Fintech and marshmallows? – team dynamics workshop
How did artificial intelligence end up on a table with spaghetti, marshmallows and newspaper?
The two-week summer university of ELTE EIT Digital’s two-year master’s program is currently taking place and is centered around Fintech. The aim of the intensive program is for students from an international environment to learn how they can forge business success from their knowledge of technology. During the two weeks they visit tech companies with a solid background, listen to presentations about real-life cases from well-known business speakers, and work in groups to build their own startup business. You can read more about the double degree program HERE.
EIT Digital Master
Well, what place is there for marshmallows, spaghetti, or newsprint in such a high-level intellectual workshop full of technical achievements, operating with digital solutions, interspersed with bitcoins and blockchains? The “absolute error” appeared on the faces of the audience when the inappropriate devices appeared on the podium. Then, as they visibly dissolved in a matter of minutes, I was very pleased to spend a fantastic afternoon learning together in the company of the super-enthusiastic computer science students and the ingredients mentioned above.
Breaking away from the cyber world for a few hours, I encouraged the teams that had been cooperating for a week already to tangible, manual team challenge. Aim of the exercise was to see how cooperation works between them, what team cohesion is like and what happens if a sudden change occurs compared to what was planned in advance. It was inspiring to see the huge enthusiasm with which the teams threw themselves into the challenge, where they had to build a tower in phases based on a set of criteria. Simulating a realistic business environment with market variables, economic challenges, personnel changes, and unexpected events.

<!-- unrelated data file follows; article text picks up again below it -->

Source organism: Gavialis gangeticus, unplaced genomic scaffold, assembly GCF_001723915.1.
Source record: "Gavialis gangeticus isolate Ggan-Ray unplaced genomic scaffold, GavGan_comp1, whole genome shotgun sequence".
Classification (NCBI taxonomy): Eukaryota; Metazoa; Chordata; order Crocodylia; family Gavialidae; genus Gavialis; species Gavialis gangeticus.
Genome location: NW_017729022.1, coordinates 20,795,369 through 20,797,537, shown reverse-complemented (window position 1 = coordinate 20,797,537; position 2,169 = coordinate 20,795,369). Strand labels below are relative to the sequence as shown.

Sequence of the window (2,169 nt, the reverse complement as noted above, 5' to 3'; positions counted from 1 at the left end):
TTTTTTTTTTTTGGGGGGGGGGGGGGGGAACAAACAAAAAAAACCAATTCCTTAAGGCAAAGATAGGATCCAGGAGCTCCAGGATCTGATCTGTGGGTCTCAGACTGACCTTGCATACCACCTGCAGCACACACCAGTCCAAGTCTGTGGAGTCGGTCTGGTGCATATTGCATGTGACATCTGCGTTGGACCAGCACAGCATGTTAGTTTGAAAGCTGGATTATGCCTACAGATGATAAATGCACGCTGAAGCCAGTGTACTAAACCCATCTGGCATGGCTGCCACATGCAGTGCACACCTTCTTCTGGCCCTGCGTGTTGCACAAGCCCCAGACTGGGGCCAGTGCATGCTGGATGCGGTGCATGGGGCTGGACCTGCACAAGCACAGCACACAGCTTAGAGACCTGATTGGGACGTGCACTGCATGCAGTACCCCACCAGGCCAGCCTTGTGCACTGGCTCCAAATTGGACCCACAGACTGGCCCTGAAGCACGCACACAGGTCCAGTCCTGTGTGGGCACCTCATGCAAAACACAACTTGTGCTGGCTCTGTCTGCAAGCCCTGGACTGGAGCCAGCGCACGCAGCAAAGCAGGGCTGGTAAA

The work taking place within a playful framework perfectly demonstrated the team dynamics and highlighted the situations that challenged the participants. Biggest challenges were mostly how to adapt to change and how to see its benefits. These perfectly symbolized real life when our sense of security and comfort is violated, we easily become insecure, we suddenly cannot find a way out, we do not see the opportunity in the situation. Bringing in the fixed and growth mindset of American psychologist Carol Dweck, we talked about what leads a person and a team to success in unexpected circumstances. What can be done differently, how can we build from such a situation and use it for our own development.
Is it necessary and, if so, how is it advisable to prepare for unexpected situations, what can be done in the planning phase that supports a successful end result even in a changing environment?
The common challenge confirmed the participants that a flexible attitude is key to progress and that mistakes and failures take us forward, not backwards. Far from artificial intelligence and the digital world, in a completely different way than usual, in a fun environment, the students had the opportunity to taste what makes a team strong and effective, and what we as individuals can add to this.
As Muhammad Ali, the American Olympic and world champion boxer, says, “There is nothing wrong with being sent to the floor in or out of the ring. The trouble starts when you stay there.”